Ecosystem services of the nature established in the National Institute of Ecology

One of the goals of restoration might be to provide specified natural goods and services for social benefit in a sustainable manner. In this respect, the restored ecosystem serves as natural capital for the accrual of these goods and services. The result of evaluation on the net ecosystem production (NEP) showed that the nature established in the National Institute of Ecology could absorb 769.2 ton CO2 ha−1 year−1 year−1 (Table 1). Meanwhile, carbon dioxide emissions from the energy used by the National Institute of Ecology were calculated to be 870 ton CO2 ha−1 year−1 year−1 (NIE 2012). Combined with the results, the National Institute of Ecology campus is estimated to be able to offset about 88% of the carbon dioxide emitted for the operation of the National Institute of Ecology. This carbon absorption capability is significantly higher than the country’s total carbon dioxide offsetting capability (about 6%) and higher than the urban area as well as the typical rural area of Seocheon-gun (about 12%) (Kim et al. 2014).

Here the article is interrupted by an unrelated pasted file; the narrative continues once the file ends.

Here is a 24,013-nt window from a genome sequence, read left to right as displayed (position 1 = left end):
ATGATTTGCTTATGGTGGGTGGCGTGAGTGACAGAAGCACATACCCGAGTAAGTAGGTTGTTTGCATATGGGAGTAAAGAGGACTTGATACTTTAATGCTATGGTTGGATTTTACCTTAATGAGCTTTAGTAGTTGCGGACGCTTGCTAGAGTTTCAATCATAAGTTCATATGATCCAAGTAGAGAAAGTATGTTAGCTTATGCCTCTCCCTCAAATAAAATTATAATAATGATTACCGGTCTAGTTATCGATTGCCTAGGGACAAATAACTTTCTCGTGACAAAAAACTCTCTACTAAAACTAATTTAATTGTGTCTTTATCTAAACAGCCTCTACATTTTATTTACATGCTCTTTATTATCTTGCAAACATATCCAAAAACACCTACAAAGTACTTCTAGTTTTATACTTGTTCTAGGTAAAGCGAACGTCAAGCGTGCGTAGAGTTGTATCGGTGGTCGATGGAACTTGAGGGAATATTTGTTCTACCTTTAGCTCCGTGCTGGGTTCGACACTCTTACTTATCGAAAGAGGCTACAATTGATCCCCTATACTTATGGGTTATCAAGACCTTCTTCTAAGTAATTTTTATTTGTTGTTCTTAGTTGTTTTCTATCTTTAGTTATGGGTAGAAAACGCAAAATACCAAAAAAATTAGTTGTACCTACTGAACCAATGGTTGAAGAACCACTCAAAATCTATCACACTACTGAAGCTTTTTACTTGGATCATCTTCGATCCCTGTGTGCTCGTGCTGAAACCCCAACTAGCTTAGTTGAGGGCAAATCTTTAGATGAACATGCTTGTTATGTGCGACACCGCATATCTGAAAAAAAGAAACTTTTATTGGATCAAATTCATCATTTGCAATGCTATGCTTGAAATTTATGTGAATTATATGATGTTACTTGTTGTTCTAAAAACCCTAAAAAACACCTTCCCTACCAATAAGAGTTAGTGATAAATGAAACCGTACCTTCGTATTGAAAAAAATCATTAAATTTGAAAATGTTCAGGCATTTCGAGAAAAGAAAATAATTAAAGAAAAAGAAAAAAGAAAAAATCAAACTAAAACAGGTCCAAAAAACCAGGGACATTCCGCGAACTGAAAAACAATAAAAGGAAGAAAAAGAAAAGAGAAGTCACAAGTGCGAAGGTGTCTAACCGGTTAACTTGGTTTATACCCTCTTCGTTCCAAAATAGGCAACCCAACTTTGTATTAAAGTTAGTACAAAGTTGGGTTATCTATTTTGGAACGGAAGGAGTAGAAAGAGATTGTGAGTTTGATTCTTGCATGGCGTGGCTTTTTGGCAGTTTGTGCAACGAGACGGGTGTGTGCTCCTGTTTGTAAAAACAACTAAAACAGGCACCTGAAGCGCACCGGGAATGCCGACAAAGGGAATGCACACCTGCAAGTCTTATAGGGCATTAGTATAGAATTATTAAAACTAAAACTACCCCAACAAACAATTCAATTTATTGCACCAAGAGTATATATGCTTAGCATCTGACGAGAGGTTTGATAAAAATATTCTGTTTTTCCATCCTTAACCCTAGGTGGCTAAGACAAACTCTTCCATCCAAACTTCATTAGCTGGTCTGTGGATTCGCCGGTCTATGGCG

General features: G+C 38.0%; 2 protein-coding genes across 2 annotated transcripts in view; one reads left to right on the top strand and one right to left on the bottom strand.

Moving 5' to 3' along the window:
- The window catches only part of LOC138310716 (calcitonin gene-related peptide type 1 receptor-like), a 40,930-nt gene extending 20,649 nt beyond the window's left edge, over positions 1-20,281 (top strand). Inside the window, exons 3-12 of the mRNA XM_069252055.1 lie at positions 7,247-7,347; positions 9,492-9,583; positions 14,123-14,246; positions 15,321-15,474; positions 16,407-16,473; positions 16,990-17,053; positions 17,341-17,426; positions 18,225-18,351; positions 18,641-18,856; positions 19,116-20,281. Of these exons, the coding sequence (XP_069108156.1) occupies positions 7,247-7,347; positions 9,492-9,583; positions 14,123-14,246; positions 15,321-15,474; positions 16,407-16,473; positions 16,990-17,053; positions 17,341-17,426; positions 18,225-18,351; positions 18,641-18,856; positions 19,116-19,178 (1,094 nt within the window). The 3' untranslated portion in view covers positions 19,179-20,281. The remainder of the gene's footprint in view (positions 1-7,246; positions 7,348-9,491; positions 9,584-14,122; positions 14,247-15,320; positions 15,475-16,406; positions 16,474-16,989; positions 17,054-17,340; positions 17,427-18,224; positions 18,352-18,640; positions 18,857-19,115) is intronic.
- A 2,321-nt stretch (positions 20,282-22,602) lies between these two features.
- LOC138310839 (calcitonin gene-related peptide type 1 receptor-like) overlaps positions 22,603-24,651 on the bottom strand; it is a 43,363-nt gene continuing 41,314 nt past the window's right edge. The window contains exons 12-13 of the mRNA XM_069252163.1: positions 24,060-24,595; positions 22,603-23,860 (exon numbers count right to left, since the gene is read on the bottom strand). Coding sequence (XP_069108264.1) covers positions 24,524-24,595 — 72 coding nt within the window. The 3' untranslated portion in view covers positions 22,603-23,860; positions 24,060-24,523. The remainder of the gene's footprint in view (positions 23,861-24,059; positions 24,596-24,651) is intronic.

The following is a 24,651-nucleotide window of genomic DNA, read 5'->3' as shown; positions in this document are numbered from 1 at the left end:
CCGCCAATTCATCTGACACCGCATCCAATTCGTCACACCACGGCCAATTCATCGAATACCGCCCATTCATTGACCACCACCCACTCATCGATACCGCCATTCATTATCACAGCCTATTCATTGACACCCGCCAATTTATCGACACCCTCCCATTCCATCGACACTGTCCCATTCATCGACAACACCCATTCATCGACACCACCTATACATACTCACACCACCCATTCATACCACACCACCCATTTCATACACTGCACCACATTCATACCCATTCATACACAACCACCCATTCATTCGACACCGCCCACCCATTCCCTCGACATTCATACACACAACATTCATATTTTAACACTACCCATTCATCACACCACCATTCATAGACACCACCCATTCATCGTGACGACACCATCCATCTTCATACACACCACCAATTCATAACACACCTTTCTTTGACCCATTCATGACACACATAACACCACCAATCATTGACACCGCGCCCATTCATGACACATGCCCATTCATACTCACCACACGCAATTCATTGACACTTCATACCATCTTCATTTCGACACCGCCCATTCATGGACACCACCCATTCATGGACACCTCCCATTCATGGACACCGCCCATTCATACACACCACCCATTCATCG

Table 1 Carbon budget of the National Institute of Ecology

Another goal might be for the restored ecosystem to provide habitat for rare species or to harbor a diverse genepool for selected species. The National Institute of Ecology currently has a total of 1349 species including 578 plants, 576 insects, 16 amphibian and reptiles, 108 birds, 13 mammals, 55 benthic invertebrates, and 21 fishes. Endangered species of six plants, one insect, two amphibians, eight birds, and two mammals are included among them (NIE 2020).

Other possible goals of restoration might include the provision of esthetic amenities or the accommodation of activities of social consequence, such as the strengthening of a community through the participation of individuals in a restoration project (SERI 2004, McDonald et al. 2016, Gann et al. 2019). Currently, about a million visitors visit the National Institute of Ecology every year and National Institute of Ecology operates various ecology education programs.